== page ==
MONDAY night saw Folk-Quintet, Patch and the Giant, perform at Gullivers in the Northern Quarter, Manchester.

As the crowd crammed into the archaic building, it was hard not to notice the original interior still patched around the aptly named ‘venue’ room.

The night kicked off with rock band ‘Sylvette’ which was somewhat reminiscent of the Red Hot Chili Peppers, a completely different sound to the main act that people were waiting to see later on. As the band rocked around the stage, the thing that stood out the most was the violin interludes which juxtaposed the harshness of the drums and bass which gave an almost folk undertone to their set. Despite the differing tone between the two bands, the crowd was thoroughly warmed up by Sylvette’s electric performance.

As Patch and the Giant made their way from the back of the room up to the stage, the crowd was held in anticipation whilst they set up their instruments for the gig.

Patch and The Giant

Despite the somewhat depressing lyrical tones of some of Patch and the Giant’s songs, there seems to be a generally positive vibe received by the crowd which is communicated by their loud cheers and swaying in time to the music. The parts of songs which require audience participation add to the performance as well, often injecting some much needed energy into the crowd, to add to their constant swaying.

The band are happy to address everyone too, often telling jokes or stories about their past trips to Manchester telling everyone that this is the first time that “they’ve been to Manchester and it hasn’t rained”, which was met with a huge amount of laughter. It’s a style which suits their music, creating a friendly atmosphere that everyone seems to enjoy.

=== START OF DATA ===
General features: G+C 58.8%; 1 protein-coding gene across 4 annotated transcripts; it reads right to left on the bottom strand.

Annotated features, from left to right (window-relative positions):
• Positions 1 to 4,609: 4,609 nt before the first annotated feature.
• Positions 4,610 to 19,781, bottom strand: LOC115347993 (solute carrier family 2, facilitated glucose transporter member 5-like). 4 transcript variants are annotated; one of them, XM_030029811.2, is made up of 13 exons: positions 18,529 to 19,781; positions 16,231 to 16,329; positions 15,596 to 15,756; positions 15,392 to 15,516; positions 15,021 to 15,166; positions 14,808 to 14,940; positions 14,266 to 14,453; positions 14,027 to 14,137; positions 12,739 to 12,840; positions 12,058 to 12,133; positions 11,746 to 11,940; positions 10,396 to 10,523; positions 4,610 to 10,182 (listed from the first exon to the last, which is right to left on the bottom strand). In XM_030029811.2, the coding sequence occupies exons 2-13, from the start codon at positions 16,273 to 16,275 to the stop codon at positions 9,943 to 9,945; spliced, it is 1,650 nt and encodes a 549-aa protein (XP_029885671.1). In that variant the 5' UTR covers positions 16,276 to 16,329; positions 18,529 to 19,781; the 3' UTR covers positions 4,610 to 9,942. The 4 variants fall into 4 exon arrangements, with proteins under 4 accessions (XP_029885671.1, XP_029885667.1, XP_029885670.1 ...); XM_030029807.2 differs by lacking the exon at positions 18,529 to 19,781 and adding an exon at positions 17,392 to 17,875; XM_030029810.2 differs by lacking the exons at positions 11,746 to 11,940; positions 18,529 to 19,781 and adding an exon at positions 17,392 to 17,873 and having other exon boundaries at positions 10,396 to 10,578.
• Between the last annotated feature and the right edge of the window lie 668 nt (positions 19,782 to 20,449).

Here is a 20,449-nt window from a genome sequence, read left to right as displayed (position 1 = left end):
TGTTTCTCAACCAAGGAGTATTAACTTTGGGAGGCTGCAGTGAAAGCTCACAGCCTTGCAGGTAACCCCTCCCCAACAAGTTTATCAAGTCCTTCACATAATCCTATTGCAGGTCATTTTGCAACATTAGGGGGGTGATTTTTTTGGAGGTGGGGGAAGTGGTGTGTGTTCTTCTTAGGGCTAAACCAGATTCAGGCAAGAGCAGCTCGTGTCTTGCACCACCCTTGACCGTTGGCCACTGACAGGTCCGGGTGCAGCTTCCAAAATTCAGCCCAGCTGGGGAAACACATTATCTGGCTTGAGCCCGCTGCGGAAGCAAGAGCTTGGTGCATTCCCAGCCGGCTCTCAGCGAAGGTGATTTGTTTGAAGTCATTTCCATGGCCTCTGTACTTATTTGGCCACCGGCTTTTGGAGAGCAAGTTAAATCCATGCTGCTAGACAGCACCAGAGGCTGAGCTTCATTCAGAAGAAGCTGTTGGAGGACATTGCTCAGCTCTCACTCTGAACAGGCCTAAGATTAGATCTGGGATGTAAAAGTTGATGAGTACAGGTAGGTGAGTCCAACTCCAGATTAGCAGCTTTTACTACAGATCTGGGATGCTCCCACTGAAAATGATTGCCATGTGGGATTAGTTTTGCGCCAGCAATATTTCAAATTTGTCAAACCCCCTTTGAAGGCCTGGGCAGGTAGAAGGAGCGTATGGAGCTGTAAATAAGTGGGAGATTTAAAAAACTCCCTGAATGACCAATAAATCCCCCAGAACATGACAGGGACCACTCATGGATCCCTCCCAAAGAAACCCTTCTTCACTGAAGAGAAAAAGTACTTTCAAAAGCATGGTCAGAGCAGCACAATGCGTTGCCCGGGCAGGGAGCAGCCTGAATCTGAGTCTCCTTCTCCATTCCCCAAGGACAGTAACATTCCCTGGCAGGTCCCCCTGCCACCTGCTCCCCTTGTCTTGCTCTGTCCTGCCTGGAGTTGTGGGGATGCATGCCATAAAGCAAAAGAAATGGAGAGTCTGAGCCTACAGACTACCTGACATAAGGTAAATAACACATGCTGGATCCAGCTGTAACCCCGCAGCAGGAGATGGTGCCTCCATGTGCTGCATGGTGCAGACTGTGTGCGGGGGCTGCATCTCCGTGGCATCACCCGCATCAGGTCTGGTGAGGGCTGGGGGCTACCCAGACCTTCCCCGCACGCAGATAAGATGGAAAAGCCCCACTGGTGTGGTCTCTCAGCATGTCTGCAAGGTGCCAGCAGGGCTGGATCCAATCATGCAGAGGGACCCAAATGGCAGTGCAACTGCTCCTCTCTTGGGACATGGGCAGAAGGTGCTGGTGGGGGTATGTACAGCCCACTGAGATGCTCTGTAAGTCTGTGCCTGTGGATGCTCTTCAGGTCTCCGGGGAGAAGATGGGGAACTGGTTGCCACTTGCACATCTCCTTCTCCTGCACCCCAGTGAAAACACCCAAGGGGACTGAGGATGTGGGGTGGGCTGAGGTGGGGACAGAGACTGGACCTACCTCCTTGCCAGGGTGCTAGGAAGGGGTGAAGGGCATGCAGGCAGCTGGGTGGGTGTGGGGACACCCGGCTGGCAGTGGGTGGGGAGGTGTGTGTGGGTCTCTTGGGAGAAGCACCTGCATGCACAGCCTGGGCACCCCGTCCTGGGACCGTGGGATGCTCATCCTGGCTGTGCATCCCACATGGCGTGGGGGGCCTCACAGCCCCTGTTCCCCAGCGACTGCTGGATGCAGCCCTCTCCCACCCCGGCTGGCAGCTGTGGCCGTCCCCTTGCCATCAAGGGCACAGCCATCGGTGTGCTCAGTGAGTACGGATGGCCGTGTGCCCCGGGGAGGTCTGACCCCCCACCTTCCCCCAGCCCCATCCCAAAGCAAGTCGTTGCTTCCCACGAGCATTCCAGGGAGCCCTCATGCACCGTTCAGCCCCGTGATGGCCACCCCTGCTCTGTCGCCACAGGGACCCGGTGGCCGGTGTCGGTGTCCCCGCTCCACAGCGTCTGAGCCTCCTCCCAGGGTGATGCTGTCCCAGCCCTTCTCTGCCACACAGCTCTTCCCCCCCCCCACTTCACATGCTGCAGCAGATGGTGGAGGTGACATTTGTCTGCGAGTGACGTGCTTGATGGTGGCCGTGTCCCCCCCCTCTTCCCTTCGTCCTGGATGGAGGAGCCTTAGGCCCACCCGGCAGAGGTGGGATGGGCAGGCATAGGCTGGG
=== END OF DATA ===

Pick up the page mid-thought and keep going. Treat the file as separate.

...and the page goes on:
This is where the main problem with their live performance also lies, because despite their best efforts and their huge talent, it seemed like a struggle to get anyone overly excited about what they were doing on stage. The choice of venue seems like part of the problem as it was fairly small, not giving them the space to use if they should have their chance. It could perhaps be better suited to a pub somewhere in the country where everyone could sit down with a drink, that sort of location would add to the atmosphere, rather than detract from it like it did here.

It’s a real shame, because their take on folk music remains traditional whilst using modern influences too, it’s a fresh twist on the genre which is much needed.

Their covers of past tracks such as Bob Dylan’s ‘Oh Sister’ and Animals’ ‘House of The Rising Sun’ are lyrically similar to the originals, thanks to Luke’s harmonious voice, but the rest of the band introduce new sounds that complement their own ‘folk’ sound.

If you’re a fan of traditional folk music, but want a modern twist on the genre be sure to check out Patch and the Giant but maybe wait for a more traditional, rural setting to see them live.

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